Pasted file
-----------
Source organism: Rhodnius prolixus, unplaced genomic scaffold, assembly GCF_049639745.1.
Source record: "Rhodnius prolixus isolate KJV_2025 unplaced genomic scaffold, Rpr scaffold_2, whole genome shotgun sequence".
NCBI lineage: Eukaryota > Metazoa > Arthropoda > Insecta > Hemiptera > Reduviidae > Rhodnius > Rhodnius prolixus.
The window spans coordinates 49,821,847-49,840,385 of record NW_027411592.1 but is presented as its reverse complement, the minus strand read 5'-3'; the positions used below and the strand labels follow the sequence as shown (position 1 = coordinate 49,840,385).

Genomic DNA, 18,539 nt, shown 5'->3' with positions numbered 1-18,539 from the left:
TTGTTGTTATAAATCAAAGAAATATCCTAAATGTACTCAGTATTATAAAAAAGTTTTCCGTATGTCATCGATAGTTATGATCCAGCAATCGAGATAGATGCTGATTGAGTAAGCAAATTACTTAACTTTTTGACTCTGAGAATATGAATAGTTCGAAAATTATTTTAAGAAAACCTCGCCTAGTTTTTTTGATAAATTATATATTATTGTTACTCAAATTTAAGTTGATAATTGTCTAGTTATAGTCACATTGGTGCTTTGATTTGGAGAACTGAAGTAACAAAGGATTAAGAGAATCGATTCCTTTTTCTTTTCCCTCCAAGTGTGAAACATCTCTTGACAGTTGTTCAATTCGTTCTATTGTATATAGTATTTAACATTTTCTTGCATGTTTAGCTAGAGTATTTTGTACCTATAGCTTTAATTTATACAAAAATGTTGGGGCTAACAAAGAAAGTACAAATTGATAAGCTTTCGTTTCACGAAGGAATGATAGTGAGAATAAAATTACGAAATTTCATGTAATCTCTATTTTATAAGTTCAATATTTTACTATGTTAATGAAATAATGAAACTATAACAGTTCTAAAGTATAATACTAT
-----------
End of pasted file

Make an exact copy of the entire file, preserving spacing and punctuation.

Source organism: Rhodnius prolixus, unplaced genomic scaffold, assembly GCF_049639745.1.
Source record: "Rhodnius prolixus isolate KJV_2025 unplaced genomic scaffold, Rpr scaffold_2, whole genome shotgun sequence".
NCBI lineage: Eukaryota > Metazoa > Arthropoda > Insecta > Hemiptera > Reduviidae > Rhodnius > Rhodnius prolixus.
The window spans coordinates 49,821,847-49,840,385 of record NW_027411592.1 but is presented as its reverse complement, the minus strand read 5'-3'; the positions used below and the strand labels follow the sequence as shown (position 1 = coordinate 49,840,385).

Genomic DNA, 18,539 nt, shown 5'->3' with positions numbered 1-18,539 from the left:
TTGTTGTTATAAATCAAAGAAATATCCTAAATGTACTCAGTATTATAAAAAAGTTTTCCGTATGTCATCGATAGTTATGATCCAGCAATCGAGATAGATGCTGATTGAGTAAGCAAATTACTTAACTTTTTGACTCTGAGAATATGAATAGTTCGAAAATTATTTTAAGAAAACCTCGCCTAGTTTTTTTGATAAATTATATATTATTGTTACTCAAATTTAAGTTGATAATTGTCTAGTTATAGTCACATTGGTGCTTTGATTTGGAGAACTGAAGTAACAAAGGATTAAGAGAATCGATTCCTTTTTCTTTTCCCTCCAAGTGTGAAACATCTCTTGACAGTTGTTCAATTCGTTCTATTGTATATAGTATTTAACATTTTCTTGCATGTTTAGCTAGAGTATTTTGTACCTATAGCTTTAATTTATACAAAAATGTTGGGGCTAACAAAGAAAGTACAAATTGATAAGCTTTCGTTTCACGAAGGAATGATAGTGAGAATAAAATTACGAAATTTCATGTAATCTCTATTTTATAAGTTCAATATTTTACTATGTTAATGAAATAATGAAACTATAACAGTTCTAAAGTATAATACTAT